“The Ash Wednesday Storm of 1962 occurred on March 6–8, 1962 along the mid-Atlantic coast of the United States. Also known as the Great March Storm of 1962, it was considered by the U.S. Geological Survey to be one of the most destructive storms ever to affect the mid-Atlantic states. One of the ten worst storms in the United States in the 20th century, it lingered through five high tides over a three-day period, killing 40 people, injuring over 1,000, and causing hundreds of millions in property damage in six states.” (http://en.wikipedia.org/wiki/Ash_Wednesday_Storm_of_1962)


Close up of date on newspaper
Close up of date on newspaper

This was my mother’s final message:

 “Jacqui, because of your interest, we have finally pinned down the date of the article that had the wrong year on it. Your dad found a piece by the county on hurricane damage and it said Peck’s Lake washed through in 1965 as well…”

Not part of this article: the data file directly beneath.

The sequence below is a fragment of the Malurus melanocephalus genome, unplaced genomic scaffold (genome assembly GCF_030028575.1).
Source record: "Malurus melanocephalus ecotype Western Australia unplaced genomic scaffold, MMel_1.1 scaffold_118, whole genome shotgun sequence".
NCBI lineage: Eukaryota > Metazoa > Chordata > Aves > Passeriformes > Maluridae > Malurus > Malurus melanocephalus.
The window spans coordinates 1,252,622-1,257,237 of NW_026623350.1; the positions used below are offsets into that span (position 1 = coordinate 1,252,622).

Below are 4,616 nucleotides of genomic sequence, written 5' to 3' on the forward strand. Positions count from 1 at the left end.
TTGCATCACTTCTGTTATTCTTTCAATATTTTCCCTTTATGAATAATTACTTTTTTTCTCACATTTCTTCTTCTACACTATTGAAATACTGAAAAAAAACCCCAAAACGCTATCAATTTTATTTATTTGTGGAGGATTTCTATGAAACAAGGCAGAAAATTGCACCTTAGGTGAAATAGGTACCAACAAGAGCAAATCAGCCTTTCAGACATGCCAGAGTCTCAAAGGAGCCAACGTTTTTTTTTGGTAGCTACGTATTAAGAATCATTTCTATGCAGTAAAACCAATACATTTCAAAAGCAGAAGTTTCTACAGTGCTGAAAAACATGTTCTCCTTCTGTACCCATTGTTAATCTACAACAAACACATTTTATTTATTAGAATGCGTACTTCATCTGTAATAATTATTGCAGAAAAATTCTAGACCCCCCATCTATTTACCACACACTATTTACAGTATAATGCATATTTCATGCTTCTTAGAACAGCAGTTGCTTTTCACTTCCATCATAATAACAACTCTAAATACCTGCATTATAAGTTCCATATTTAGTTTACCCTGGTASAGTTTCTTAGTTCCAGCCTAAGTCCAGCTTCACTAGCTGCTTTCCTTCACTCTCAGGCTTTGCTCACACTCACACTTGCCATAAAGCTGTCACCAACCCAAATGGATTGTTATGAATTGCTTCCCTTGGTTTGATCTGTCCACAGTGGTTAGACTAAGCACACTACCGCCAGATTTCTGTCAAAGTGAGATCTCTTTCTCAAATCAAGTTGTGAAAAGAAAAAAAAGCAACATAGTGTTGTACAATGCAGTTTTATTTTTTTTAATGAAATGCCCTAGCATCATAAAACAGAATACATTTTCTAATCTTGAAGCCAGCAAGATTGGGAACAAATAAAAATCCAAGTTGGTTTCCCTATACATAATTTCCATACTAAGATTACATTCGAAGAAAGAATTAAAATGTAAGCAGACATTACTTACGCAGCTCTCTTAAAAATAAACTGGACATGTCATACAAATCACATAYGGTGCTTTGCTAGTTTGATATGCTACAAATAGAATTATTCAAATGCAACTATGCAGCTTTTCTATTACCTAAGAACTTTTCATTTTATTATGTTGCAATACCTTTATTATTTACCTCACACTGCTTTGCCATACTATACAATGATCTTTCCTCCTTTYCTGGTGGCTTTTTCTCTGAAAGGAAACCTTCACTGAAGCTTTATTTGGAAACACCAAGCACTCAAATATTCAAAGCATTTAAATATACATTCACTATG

Thank you to all those who helped uncover this “mystery.” It is important to know as surely Peck’s Lake and other areas of Hutchinson Island and Jupiter Island, our ever changing barrier islands, will break through again. 

Here are the photos of the Peck’s Lake 1962 breakthrough originally displayed , in case you did not see them the first time:

Peck's Lake breakthrough 1962
Peck’s Lake breakthrough 1962 (Photo Ruhnke Collection)
Another angle
Another angle, Peck’s Lake Inlet 1962 (Ruhnke Collection)
Inlet open to IRL
Peck’s Lake Inlet open to IRL, ca. 1962
Another Peck's Lake photo (Ruhnke Collection)
Another Peck’s Lake photo after ACOE filled in, (Photo Ruhnke from Thurlow Archives.)
Filled in
Filled in after breakthrough….


Original post with updates on Peck’s Lake, JTL: (http://jacquithurlowlippisch.com/2014/12/12/old-photos-jupiter-islands-shorelinepeck-lakes-inlet-along-the-indian-river-lagoon/)

Spoil Island History, Martin County, A Time Capsule Flight–Indian River Lagoon

Spoil island history, MC, FL
Spoil island history, MC, FL (A time-capsule  “flight” by Todd Thurlow.)